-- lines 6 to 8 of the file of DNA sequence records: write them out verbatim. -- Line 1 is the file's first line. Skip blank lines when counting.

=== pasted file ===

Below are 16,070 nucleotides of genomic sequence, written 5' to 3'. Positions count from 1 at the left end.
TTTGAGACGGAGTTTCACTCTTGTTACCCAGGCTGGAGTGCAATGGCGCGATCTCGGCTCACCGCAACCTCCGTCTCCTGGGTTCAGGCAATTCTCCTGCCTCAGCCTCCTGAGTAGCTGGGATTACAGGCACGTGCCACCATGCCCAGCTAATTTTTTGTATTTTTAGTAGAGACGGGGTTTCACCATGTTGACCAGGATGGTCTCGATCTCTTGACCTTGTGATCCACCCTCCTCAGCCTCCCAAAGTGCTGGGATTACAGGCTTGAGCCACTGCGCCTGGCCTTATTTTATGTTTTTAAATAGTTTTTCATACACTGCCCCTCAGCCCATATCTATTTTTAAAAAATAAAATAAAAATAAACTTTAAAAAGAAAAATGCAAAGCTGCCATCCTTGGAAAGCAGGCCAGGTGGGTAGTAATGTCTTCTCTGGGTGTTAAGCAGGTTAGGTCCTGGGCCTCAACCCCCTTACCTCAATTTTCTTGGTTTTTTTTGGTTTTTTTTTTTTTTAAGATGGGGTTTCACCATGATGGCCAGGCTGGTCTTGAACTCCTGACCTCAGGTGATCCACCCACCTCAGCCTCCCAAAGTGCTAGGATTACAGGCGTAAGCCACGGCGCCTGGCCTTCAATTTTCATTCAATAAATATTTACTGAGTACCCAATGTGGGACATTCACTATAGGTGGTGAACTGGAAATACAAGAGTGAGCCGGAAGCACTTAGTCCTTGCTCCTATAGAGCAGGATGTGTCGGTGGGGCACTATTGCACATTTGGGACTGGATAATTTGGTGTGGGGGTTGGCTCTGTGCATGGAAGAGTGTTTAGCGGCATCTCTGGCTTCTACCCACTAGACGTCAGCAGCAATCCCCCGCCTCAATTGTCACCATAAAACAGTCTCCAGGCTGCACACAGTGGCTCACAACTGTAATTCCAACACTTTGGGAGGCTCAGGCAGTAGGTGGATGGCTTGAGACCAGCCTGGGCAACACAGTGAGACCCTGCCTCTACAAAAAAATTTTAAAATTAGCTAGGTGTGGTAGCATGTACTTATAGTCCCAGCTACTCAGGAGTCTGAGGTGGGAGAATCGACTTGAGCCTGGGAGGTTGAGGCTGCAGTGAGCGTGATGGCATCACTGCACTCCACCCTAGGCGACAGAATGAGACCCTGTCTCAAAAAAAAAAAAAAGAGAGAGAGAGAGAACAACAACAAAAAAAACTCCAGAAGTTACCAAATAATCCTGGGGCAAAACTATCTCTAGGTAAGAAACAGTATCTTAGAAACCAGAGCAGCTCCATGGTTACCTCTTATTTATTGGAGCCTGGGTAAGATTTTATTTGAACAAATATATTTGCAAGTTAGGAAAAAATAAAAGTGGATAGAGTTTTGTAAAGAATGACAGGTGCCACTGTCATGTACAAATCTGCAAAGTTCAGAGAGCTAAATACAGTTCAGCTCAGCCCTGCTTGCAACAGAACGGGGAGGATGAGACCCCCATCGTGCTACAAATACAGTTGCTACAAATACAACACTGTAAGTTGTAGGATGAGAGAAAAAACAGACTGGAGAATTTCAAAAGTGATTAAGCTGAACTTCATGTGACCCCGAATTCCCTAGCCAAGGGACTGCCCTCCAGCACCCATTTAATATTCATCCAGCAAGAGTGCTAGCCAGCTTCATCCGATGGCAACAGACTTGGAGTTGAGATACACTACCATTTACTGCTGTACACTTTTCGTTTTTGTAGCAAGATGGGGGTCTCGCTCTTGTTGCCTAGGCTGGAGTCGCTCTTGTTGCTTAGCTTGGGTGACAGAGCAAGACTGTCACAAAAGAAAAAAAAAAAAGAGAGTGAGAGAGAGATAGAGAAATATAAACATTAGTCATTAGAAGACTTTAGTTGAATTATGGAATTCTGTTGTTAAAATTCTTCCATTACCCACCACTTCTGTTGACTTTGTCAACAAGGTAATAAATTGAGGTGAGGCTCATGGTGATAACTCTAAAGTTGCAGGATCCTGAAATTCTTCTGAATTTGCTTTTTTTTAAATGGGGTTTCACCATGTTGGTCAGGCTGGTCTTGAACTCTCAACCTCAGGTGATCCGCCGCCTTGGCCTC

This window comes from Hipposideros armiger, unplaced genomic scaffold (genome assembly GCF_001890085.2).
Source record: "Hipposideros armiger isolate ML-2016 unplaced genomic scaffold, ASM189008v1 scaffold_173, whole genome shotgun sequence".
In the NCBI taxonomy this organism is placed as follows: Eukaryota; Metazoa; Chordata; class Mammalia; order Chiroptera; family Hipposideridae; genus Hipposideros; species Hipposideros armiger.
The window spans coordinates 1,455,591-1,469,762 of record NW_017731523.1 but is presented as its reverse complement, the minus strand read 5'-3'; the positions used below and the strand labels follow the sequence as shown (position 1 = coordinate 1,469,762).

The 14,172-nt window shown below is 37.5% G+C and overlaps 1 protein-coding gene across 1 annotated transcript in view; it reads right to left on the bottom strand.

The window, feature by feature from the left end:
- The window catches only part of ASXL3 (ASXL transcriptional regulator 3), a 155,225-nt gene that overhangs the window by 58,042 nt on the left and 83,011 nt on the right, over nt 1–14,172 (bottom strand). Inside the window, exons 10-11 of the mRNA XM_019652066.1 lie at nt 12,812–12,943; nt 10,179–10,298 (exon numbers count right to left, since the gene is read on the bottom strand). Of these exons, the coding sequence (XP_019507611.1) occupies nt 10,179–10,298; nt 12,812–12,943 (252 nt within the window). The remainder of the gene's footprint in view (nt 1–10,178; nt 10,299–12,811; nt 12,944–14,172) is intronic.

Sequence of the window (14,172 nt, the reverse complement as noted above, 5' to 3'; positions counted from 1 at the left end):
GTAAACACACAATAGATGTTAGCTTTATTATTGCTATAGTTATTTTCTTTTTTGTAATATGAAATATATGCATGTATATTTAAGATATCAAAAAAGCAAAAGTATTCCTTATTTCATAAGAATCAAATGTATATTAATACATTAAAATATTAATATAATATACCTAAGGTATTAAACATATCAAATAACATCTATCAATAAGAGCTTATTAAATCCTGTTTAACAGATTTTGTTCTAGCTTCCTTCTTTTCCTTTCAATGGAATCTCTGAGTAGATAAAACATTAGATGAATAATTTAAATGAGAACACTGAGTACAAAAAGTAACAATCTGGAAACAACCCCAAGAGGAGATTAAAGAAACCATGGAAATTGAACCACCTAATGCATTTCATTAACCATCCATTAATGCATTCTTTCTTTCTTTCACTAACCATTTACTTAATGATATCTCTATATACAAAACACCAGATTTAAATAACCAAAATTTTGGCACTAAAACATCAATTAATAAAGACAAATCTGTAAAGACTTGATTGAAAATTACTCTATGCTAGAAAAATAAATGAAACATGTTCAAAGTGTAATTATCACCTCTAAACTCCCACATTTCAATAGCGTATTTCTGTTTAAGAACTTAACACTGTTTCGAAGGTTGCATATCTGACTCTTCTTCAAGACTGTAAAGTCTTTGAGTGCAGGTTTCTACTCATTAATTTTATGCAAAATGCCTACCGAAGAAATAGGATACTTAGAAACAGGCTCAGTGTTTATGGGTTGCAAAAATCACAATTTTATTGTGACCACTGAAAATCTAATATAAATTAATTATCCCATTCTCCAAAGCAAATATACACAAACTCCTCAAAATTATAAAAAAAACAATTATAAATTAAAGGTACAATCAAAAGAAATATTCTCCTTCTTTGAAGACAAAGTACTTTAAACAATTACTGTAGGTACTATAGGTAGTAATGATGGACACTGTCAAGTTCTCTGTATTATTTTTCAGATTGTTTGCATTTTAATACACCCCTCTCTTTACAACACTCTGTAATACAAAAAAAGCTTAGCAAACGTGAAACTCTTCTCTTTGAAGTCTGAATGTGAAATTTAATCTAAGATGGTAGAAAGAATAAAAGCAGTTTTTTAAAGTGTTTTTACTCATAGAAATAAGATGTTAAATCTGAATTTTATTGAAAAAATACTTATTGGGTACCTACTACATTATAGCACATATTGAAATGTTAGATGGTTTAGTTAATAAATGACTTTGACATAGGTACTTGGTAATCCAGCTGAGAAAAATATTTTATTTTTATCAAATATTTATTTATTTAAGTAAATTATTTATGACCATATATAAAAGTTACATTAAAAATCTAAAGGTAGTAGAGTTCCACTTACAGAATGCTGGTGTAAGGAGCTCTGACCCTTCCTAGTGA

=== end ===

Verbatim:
The window spans coordinates 1,455,591-1,469,762 of record NW_017731523.1 but is presented as its reverse complement, the minus strand read 5'-3'; the positions used below and the strand labels follow the sequence as shown (position 1 = coordinate 1,469,762).

The 14,172-nt window shown below is 37.5% G+C and overlaps 1 protein-coding gene across 1 annotated transcript in view; it reads right to left on the bottom strand.

The window, feature by feature from the left end: